The temperature of the concrete surface to be treated must be above 35 ºF.
After the treatment has cured, and prior to opening to traffic, the treated surfaces that experience vehicular or pedestrian traffic should be washed down with water. In some instances, the SRS treated surfaces have become very slick when first exposed to water. It is better to have this initial exposure in a controlled scenario versus allowing the first water exposure to the surface, such as rain, occur with traffic running on it.
Proper surface preparation is essential for Gravity Fed Resin to perform properly. Remove all dirt and debris and all traces of asphalt or petroleum products from the deck to be treated.
The temperatures of the concrete surface to be treated must be the range from 40 ºF to 100 ºF. Do not apply the Gravity Fed resin within 24 hours after rain or when rain is forecast within 12 hours of application. The application rate should be approximately 100 to 150 square feet per gallon.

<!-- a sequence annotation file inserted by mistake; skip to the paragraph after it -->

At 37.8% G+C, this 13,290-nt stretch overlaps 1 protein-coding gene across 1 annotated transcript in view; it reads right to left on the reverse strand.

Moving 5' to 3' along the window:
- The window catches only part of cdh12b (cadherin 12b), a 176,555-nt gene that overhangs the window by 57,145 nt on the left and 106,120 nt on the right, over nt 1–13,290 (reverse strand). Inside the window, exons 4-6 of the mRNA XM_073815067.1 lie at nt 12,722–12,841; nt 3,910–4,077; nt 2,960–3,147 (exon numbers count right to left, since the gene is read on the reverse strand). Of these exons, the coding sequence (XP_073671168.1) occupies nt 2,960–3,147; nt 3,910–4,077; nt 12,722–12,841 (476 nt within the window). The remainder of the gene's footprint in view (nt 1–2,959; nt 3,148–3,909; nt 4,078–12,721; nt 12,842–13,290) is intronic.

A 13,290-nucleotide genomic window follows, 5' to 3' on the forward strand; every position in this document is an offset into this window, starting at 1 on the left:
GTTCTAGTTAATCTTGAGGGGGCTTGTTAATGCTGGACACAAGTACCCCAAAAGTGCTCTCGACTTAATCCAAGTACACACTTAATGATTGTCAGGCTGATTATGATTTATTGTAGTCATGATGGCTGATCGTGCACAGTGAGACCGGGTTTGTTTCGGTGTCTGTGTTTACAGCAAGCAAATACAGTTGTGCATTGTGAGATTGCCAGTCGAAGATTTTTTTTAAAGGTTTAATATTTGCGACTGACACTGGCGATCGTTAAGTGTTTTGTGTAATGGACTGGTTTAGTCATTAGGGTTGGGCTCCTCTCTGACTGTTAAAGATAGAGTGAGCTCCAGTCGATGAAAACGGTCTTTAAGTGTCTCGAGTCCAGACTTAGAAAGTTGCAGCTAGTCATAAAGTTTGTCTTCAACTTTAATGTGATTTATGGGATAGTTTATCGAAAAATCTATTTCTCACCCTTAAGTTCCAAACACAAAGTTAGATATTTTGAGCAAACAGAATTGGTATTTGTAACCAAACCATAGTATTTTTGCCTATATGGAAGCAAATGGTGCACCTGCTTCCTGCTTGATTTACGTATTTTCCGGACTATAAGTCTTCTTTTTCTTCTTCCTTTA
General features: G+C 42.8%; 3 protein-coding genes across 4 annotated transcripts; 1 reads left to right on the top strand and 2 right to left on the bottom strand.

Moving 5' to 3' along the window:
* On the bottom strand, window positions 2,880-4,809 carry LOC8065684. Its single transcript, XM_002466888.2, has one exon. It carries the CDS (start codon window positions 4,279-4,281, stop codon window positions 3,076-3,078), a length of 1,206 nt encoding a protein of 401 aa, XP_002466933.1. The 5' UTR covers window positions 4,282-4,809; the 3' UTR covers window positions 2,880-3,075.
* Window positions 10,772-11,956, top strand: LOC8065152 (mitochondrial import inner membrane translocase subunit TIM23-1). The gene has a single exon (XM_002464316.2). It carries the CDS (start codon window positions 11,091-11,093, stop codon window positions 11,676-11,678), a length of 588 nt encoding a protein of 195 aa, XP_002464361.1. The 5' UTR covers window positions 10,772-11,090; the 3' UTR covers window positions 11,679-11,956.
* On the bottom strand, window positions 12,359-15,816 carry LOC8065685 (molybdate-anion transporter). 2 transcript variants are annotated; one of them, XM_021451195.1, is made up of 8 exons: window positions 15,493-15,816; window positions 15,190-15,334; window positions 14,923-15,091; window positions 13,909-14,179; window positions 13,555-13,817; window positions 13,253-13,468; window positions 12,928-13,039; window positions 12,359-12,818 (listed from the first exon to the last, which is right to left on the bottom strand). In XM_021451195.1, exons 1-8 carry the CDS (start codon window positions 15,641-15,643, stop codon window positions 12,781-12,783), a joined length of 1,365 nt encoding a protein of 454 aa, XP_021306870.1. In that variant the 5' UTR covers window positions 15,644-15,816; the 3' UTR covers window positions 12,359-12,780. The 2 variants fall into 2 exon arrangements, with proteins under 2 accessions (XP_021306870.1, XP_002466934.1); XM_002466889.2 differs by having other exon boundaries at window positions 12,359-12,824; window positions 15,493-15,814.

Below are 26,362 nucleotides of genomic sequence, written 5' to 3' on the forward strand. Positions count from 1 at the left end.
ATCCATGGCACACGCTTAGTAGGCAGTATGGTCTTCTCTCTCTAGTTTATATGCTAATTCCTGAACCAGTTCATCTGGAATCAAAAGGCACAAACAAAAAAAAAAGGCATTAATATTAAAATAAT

Broadcast sand over the sealed areas of the bridge deck by mechanical means.
Traffic should not be permitted on the treated deck until it is tack free for a minimum of 6 hours.
Epoxy Injection is a process to repair cracks or fractures in reinforced concrete that are 2 to 100 miles wide. Make sure the requirement for the presence of the manufacturer’s representative is enforced even if the Contractor has vast experience with this feature of work.
Note: The Contractor may refer to the injection ports as “straws.”
The Contractor must establish injection procedures and the depths and spacing of holes at injection ports or tees. The Contractor must remove the injection ports or tees flush with the concrete surface after the fracture has been filled and the epoxy has cured. Take core samples as soon as the epoxy has cured. This is more critical on large jobs as the method of epoxy injection may have to be altered if it is not achieving adequate penetration. On small, one-day type jobs, this will not be possible.